Artist is inspired by silence's force

Process: Instead of wielding a brush, Claudia Matzko uses a computer and books to research ideas before giving them form.

May 22, 2001|By Holly Selby | Holly Selby,SUN STAFF

What is there to say when discussing art with a conceptual artist who has no studio, whose work exists only when it is on display in a museum or gallery and whose inspiration springs from silence?

Many things, it seems, when the artist is Claudia Matzko.

Matzko's work is spare and has a quiet beauty that belies its daring. For years, she has been haunted by the words of filmmaker Marguerite Duras, who wrote that before social change can occur, there must be silence. New thought will occur only in the emptiness created by that silence.

"What she was saying really hit me: It was the idea of silence as a force, a kind of active force, something that was necessary before a `new discourse' could begin," the artist says.

Matzko's work often seems poised in what curator Helen Molesworth calls the "slippage" between what is or is not art, what is heard or unheard, what is visible or invisible. Her work includes "Perfume," a vial mounted on the wall and filled with the boiled parts of a violin; an untitled, mirror-and-glass piece that has been sand-blasted so that the viewer sees himself in duplicate and partially erased; and "Chorus," a group of 12 bronze castings of vocal chords hung at different levels to suggest the absence of choir singers.

A fourth Matzko piece, called "Salt Wall," is on display through Sunday at the Baltimore Museum of Art as part of the exhibition "BodySpace." In it, the artist plays with the idea of invisibility and sorrow and the difference between public and private space.

"Claudia's work often deals with a certain kind of invisibility, a flirtation with what is visible and what is not visible," says Molesworth, the BMA's curator for contemporary art who organized the exhibit. "In many ways that is a risky thing for an artist to do: to make works that skirt the threshold of visibility."

In fact, it would be easy to mistake "Salt Wall" for part of the museum. Made of white salt-and-resin tiles, the work extends from the gallery's floor to its ceiling. Matzko's art calls to mind many things - Jerusalem's Western Wall, the tiles found in a bathroom or salt blocks. "There are three obvious visual references in it: It is a wall, and I would call it a sculpture because it is three-dimensional, but because it is attached to the wall, it refers strongly to a painting," Matzko says.

In a world in which art grabs attention with shocking subject matter or vivid splashes of color, "Salt Wall" - monochromatic and without frame or pedestal or moving parts - is deceptively simple.

The salt may refer to tears, a recurring subject in Matzko's work. The tiles form a grid, each square a nod to minimalist logic, or to mosaics or to the orderly passing of time as described by a calendar. But these tiles are not shiny and smooth like those made by a machine; these are lumpy and bear the marks - handprints - of the artist and her assistants. "They refer to life with a human print on it," the artist says.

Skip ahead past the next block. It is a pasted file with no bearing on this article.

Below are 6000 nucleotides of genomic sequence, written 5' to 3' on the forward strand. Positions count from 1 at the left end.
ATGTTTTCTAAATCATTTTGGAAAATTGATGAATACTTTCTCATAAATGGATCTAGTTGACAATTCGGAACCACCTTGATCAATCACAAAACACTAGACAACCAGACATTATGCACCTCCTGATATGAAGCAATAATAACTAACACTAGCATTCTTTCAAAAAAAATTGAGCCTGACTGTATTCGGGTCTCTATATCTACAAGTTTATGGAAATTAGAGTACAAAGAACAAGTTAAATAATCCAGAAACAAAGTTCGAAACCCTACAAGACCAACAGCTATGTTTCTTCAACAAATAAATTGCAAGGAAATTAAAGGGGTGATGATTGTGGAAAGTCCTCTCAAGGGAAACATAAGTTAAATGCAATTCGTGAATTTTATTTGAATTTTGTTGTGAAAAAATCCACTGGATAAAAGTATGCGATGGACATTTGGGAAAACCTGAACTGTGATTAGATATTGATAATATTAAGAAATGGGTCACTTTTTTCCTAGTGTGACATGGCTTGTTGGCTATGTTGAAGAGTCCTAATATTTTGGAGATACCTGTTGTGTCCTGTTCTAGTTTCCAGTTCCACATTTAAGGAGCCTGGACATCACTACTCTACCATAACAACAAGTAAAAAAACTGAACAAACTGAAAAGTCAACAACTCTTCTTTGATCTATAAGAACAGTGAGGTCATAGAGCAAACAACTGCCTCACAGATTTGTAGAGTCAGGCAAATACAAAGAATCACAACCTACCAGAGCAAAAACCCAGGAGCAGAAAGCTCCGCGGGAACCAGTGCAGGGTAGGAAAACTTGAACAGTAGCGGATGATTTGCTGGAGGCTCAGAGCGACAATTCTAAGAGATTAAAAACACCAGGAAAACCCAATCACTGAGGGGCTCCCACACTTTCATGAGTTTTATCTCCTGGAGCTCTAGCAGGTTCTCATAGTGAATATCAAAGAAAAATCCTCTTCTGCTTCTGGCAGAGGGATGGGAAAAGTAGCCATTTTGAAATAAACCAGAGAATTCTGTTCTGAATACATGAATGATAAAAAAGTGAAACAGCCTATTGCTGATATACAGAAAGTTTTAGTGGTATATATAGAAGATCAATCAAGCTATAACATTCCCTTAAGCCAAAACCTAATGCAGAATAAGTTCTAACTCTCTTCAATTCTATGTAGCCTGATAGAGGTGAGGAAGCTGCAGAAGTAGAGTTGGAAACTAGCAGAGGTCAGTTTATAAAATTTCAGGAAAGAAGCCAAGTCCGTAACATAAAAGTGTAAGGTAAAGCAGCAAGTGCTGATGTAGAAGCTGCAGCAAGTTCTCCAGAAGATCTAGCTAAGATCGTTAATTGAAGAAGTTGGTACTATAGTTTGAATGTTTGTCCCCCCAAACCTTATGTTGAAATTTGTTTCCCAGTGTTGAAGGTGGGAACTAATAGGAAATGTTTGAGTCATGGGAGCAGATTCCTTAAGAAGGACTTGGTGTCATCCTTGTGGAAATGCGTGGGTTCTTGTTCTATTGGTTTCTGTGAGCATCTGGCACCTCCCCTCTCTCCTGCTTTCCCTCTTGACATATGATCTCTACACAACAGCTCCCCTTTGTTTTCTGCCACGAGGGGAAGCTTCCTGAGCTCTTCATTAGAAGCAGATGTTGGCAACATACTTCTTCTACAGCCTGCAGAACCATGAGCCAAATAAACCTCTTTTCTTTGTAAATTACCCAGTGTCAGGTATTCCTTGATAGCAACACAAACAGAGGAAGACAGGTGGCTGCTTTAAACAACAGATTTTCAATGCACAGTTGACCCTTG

Matzko is a slender woman with chocolate-brown eyes and economical movements. At 45, she has had work exhibited at the Museum of Modern Art and the New Museum in New York; the Wexner Center for the Arts in Columbus, Ohio; Washington's Corcoran Gallery of Art and the Aldrich Museum of Contemporary Art in Ridgefield, Conn., and is represented by Feigen Contemporary in New York and Angles Gallery in Santa Monica, Calif.

As she talks, Matzko is sitting in the sunny kitchen of her Northwest Baltimore home where she lives with her husband, Gary Sangster, director of The Contemporary, and their four children aged 2 through 12.

In the orderly room around her, there are few clues to her life as artist, though bits and pieces of her other lives surface: A large, doe-eyed German shepherd has to be wrestled onto the back porch before she can begin her conversation; a happy 2-year-old dashes through the room.

Her ability to juggle domestic and professional lives stems, she suggests, from an innate ability to organize. "I have tried to set a `no excuses' policy for myself because there are many, many excuses - really good ones," says Matzko, who teaches full-time at the Maryland Institute, College of Art. "I have told my dealer while we were talking on the phone to hang on for a second while I had a contraction. That's an extreme example, but it's true."

The daughter of a Gestalt psychoanalyst and a retired businessman, Matzko grew up in Cranston, R.I. After earning a master of fine arts degree from Yale University, she spent a year studying art in Germany. But it was the process of learning to speak German that became a formative experience; she began to recognize the ways that cultural biases are embedded in language.

Since then, Matzko has wrestled with the notion of voice - the sort that often goes unheard - and with questions about who owns language, and how written and spoken words buttress the dominant culture.

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